The Advertiser’s Stance

This perversion is probably in the long run a more serious threat in our society than the danger of ignoring the audience.

Wayne C. Booth, “The Rhetorical Stance,” CCC, 14(3), 1963.

Academics today are strongly encouraged ensure the “impact” of their research. They are told to measure their success, at least in part, by the effect they have on the public and the policy makers who represent it. For my part, I’ve long tried to push against this eagerness to “really matter”; I have, for example, urged academics to curb their romance with storytelling and focus on their peers and students. I think there is perfectly respectable work to be done entirely within the ivory tower and, like Wayne Booth, I fear that the desire for broader impact establishes some “perverse” incentives for scholars.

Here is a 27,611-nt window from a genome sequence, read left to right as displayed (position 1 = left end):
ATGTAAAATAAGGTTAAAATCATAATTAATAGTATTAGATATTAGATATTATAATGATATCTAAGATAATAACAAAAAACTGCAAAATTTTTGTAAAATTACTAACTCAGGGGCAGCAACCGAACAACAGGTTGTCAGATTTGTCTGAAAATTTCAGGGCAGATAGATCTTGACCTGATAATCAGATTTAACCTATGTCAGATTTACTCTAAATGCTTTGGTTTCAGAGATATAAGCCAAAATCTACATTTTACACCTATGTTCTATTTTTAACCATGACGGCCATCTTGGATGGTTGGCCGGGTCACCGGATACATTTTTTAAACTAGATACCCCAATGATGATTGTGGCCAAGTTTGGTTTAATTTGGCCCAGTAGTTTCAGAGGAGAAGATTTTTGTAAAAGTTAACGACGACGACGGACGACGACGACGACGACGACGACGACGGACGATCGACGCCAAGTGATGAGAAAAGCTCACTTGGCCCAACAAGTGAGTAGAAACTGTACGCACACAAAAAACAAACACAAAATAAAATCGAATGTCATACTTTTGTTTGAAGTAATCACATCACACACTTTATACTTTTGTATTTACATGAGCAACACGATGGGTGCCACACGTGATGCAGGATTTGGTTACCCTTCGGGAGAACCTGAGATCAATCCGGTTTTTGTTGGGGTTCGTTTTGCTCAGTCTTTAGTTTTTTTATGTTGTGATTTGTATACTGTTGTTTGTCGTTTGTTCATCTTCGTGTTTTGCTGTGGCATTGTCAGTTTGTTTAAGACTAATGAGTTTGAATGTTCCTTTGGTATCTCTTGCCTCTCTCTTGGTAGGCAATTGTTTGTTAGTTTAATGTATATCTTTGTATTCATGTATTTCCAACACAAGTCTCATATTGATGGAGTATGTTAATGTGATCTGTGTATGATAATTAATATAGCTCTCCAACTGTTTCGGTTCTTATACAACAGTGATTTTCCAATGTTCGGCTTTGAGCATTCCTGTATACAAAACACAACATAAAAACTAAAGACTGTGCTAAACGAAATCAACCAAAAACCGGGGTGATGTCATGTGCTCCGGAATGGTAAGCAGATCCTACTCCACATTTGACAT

Booth tells the story of a dinner party where he was told that his book’s title (which included the word “rhetoric”) was not sufficiently gripping. He’d have been better off polling a few hundred “businessmen” and then settle on a title that would sell, said his tablemate, who happened to be an advertising consultant. Indeed, whether the title “fit the book” was not as important as we might think. “If the book is designed right, so that the first chapter pulls them in, and you keep them in, who’s going to gripe about a little inaccuracy in the title?”

When I read this I was reminded of exchange I had with Patrick Dunleavy. When he announced the publication of Maximizing the Impacts of Academic Research, I suggested that, given the “replication crisis”, perhaps we should also talk about minimizing the harms of academic research. That is, there sometimes seems to be an assumption among promoters of the “impact agenda” that all scientific results are true and their impact can therefore only be good. Maximizing the impact of research results means maximizing their spread in society, which means maximizing these positive effects. But that assumption doesn’t seem to hold. If half of all research results are wrong, maximing their impact doesn’t sound like such a great idea any longer. Perhaps we should talk of “optimizing,” I suggested.